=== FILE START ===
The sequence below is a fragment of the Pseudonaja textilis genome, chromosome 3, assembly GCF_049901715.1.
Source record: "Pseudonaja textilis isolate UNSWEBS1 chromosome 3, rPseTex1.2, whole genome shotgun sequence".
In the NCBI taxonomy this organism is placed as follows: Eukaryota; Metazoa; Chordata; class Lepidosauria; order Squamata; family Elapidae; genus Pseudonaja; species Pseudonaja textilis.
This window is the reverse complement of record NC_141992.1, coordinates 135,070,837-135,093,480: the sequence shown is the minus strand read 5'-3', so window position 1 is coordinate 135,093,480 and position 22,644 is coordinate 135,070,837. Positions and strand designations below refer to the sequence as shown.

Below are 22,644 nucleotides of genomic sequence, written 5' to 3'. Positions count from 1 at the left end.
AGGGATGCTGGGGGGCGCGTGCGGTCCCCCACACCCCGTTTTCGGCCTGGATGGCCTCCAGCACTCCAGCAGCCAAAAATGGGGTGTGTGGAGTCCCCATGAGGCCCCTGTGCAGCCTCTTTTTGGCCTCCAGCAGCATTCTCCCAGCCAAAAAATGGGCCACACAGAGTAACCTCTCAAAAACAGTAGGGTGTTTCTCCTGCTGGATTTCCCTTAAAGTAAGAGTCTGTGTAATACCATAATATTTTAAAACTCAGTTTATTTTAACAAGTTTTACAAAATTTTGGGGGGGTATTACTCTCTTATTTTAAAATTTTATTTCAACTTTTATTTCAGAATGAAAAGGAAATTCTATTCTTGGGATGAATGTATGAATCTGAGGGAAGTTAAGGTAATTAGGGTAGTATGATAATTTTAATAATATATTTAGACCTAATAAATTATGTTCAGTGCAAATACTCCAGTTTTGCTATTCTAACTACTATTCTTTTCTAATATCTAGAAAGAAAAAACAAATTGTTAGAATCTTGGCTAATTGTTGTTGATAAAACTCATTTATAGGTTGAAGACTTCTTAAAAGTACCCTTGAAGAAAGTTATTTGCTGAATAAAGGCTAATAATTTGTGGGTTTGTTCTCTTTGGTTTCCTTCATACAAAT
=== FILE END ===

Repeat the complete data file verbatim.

The sequence below is a fragment of the Pseudonaja textilis genome, chromosome 3, assembly GCF_049901715.1.
Source record: "Pseudonaja textilis isolate UNSWEBS1 chromosome 3, rPseTex1.2, whole genome shotgun sequence".
In the NCBI taxonomy this organism is placed as follows: Eukaryota; Metazoa; Chordata; class Lepidosauria; order Squamata; family Elapidae; genus Pseudonaja; species Pseudonaja textilis.
This window is the reverse complement of record NC_141992.1, coordinates 135,070,837-135,093,480: the sequence shown is the minus strand read 5'-3', so window position 1 is coordinate 135,093,480 and position 22,644 is coordinate 135,070,837. Positions and strand designations below refer to the sequence as shown.

Below are 22,644 nucleotides of genomic sequence, written 5' to 3'. Positions count from 1 at the left end.
AGGGATGCTGGGGGGCGCGTGCGGTCCCCCACACCCCGTTTTCGGCCTGGATGGCCTCCAGCACTCCAGCAGCCAAAAATGGGGTGTGTGGAGTCCCCATGAGGCCCCTGTGCAGCCTCTTTTTGGCCTCCAGCAGCATTCTCCCAGCCAAAAAATGGGCCACACAGAGTAACCTCTCAAAAACAGTAGGGTGTTTCTCCTGCTGGATTTCCCTTAAAGTAAGAGTCTGTGTAATACCATAATATTTTAAAACTCAGTTTATTTTAACAAGTTTTACAAAATTTTGGGGGGGTATTACTCTCTTATTTTAAAATTTTATTTCAACTTTTATTTCAGAATGAAAAGGAAATTCTATTCTTGGGATGAATGTATGAATCTGAGGGAAGTTAAGGTAATTAGGGTAGTATGATAATTTTAATAATATATTTAGACCTAATAAATTATGTTCAGTGCAAATACTCCAGTTTTGCTATTCTAACTACTATTCTTTTCTAATATCTAGAAAGAAAAAACAAATTGTTAGAATCTTGGCTAATTGTTGTTGATAAAACTCATTTATAGGTTGAAGACTTCTTAAAAGTACCCTTGAAGAAAGTTATTTGCTGAATAAAGGCTAATAATTTGTGGGTTTGTTCTCTTTGGTTTCCTTCATACAAAT